Schools just do not bother, says top cop
By Aarthi N
Bengaluru: Almost five years after the traffic police ordered fixing of CCTV cameras and GPS systems on school buses, most of these vehicles do not have them.
A reality check by The Observer at schools in Majestic, Seshadri Road, Cubbon Park, Vijayanagar and Shivajinagar revealed that most of these vehicles don’t have them. Students and drivers from these schools confirmed the same.
Parents accuse school authorities of not ensuring safety of their children.
Srinidhi N, parent of a class 2 student of the New Oxford English School, near Seshadri Nagar, said: “Here, only expensive schools have them; the others don’t. This shouldn’t be the case.”
Shanmugan G, a parent of a 12-year-old said: “If there is a rule, school vehicles should definitely have them. The department concerned should take action against schools that do not provide these safety measures to children.”
Various agencies responsible for checking the implementation of the government’s directive blame each other for the situation.
Additional commissioner of police, K Ajay Kumar, conceded that schools do not follow the rules. “Even after repeatedly informing the schools about the safety of children, not all have these facilities.”
Many parents send their children in private vans. “We do not have separate school buses for children. So private vans drop the children home. These vans do not have CCTV cameras,” said Pradhap R, a security guard at a private school on Seshadri Road.
Private van drivers have a different point to make.
Keshava S, who drives an Omni to ferry private school children informed The Observer: “We drive the vehicle not only to drop children but also use it for other personal use. We were not asked to install cameras or GPS in our vehicles. We drop the children in front of their homes or their parents wait for them.”
Admitting that schools are responsible for the safety of students, Former Child Welfare Committee officer Vasu Sharma said: “The Child Protection Policy has guidelines for the physical safety of school children. Schools should have verified drivers and assistants along with CCTV camera and GPS system.”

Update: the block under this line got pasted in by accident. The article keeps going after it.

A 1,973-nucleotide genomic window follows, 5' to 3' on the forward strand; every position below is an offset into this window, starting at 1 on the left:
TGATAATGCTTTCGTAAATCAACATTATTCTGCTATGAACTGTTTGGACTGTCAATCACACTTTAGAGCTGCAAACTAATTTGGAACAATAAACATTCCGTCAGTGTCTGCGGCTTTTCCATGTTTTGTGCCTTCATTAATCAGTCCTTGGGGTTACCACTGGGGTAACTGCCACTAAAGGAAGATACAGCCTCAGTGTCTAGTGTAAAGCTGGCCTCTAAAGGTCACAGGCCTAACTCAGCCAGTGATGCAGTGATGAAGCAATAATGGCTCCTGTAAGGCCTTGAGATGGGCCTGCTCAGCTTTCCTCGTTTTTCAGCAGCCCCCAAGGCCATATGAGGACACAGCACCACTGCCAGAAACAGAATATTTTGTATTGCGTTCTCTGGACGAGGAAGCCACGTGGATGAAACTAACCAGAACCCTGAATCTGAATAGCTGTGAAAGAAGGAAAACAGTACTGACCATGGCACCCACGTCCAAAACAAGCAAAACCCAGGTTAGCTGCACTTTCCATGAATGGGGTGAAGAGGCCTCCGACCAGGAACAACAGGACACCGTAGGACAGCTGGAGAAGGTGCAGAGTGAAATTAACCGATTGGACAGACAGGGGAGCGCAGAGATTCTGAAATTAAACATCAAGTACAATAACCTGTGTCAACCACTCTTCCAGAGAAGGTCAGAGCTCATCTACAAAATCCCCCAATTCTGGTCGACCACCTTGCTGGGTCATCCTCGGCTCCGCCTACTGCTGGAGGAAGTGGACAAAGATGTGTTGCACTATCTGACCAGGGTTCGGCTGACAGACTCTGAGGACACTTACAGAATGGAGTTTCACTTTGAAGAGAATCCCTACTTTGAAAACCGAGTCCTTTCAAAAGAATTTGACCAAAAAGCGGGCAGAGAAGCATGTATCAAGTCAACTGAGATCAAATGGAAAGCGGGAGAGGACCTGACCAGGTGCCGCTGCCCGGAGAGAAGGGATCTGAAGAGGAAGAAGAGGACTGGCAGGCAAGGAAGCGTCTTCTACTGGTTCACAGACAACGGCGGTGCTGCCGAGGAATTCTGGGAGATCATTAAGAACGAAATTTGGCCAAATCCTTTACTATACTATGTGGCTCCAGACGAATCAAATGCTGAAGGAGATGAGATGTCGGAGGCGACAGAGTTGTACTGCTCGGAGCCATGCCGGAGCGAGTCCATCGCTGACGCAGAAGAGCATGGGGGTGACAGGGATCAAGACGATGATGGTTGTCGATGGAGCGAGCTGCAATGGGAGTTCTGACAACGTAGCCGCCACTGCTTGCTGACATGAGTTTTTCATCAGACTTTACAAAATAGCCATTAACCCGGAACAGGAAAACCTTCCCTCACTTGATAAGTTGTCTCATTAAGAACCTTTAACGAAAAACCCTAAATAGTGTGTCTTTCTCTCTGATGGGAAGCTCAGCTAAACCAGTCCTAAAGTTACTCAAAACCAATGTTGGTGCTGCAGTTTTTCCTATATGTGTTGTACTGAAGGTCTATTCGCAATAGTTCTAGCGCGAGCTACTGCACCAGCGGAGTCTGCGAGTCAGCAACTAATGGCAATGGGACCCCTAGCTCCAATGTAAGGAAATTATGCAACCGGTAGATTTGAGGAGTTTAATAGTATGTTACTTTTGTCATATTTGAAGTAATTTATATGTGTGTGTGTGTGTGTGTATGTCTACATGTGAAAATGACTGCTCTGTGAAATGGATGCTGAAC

About private school vehicles, he said: “If they ferry the children, school authorities should take responsibility. One problem with private vehicles is that they do not run on behalf of the school.”
He has a possible solution: “Schools should have their own vehicles with all the facilities as per the guidelines. Parents should talk with the school to fix all these facilities for the safety of their children. When rules are not followed by these vehicles, severe action should be taken.”
The police had set an August 31, 2014, deadline to install CCTV cameras and GPS in school buses. They released nine guidelines in the wake of the rape of a six-year-old girl by a skating instructor in Marathahalli.
One of the guidelines says buses or other vehicles owned by private players and operated for schools should have a GPS device and CCTV cameras. Such vehicles should not ferry more students than that prescribed by the transport department. The management should verify the driving licences of drivers and get more information about their antecedents from the police. A male and a woman staff should accompany students till they reach their doorsteps.
The guidelines also mentioned that CCTV cameras should be installed in
schools too and the footage of a CCTV must be preserved for 60 days and be
handed over to the police in case of an investigation.